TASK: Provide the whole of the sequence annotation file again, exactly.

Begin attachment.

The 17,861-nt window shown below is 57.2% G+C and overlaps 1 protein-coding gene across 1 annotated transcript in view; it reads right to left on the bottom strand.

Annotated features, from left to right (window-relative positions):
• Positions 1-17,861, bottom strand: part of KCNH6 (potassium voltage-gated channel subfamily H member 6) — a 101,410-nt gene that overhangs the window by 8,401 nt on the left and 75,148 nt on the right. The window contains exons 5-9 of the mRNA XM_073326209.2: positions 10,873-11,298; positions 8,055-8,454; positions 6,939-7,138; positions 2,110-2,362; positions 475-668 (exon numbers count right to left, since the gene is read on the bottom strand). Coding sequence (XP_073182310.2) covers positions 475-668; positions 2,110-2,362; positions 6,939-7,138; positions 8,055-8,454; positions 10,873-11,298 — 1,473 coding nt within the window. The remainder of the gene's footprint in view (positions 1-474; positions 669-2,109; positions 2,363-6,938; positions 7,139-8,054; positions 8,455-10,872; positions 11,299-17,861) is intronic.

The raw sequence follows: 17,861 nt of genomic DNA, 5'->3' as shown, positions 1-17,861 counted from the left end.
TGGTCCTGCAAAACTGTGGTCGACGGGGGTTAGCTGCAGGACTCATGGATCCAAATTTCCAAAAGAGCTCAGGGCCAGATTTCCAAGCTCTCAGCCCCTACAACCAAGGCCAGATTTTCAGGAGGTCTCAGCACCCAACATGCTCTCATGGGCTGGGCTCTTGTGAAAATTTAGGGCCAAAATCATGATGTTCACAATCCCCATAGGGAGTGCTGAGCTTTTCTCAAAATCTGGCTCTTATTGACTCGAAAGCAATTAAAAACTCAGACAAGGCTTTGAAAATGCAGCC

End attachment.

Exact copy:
The 17,861-nt window shown below is 57.2% G+C and overlaps 1 protein-coding gene across 1 annotated transcript in view; it reads right to left on the bottom strand.

Annotated features, from left to right (window-relative positions):
• Positions 1-17,861, bottom strand: part of KCNH6 (potassium voltage-gated channel subfamily H member 6) — a 101,410-nt gene that overhangs the window by 8,401 nt on the left and 75,148 nt on the right. The window contains exons 5-9 of the mRNA XM_073326209.2: positions 10,873-11,298; positions 8,055-8,454; positions 6,939-7,138; positions 2,110-2,362; positions 475-668 (exon numbers count right to left, since the gene is read on the bottom strand). Coding sequence (XP_073182310.2) covers positions 475-668; positions 2,110-2,362; positions 6,939-7,138; positions 8,055-8,454; positions 10,873-11,298 — 1,473 coding nt within the window. The remainder of the gene's footprint in view (positions 1-474; positions 669-2,109; positions 2,363-6,938; positions 7,139-8,054; positions 8,455-10,872; positions 11,299-17,861) is intronic.

The raw sequence follows: 17,861 nt of genomic DNA, 5'->3' as shown, positions 1-17,861 counted from the left end.
TGGTCCTGCAAAACTGTGGTCGACGGGGGTTAGCTGCAGGACTCATGGATCCAAATTTCCAAAAGAGCTCAGGGCCAGATTTCCAAGCTCTCAGCCCCTACAACCAAGGCCAGATTTTCAGGAGGTCTCAGCACCCAACATGCTCTCATGGGCTGGGCTCTTGTGAAAATTTAGGGCCAAAATCATGATGTTCACAATCCCCATAGGGAGTGCTGAGCTTTTCTCAAAATCTGGCTCTTATTGACTCGAAAGCAATTAAAAACTCAGACAAGGCTTTGAAAATGCAGCC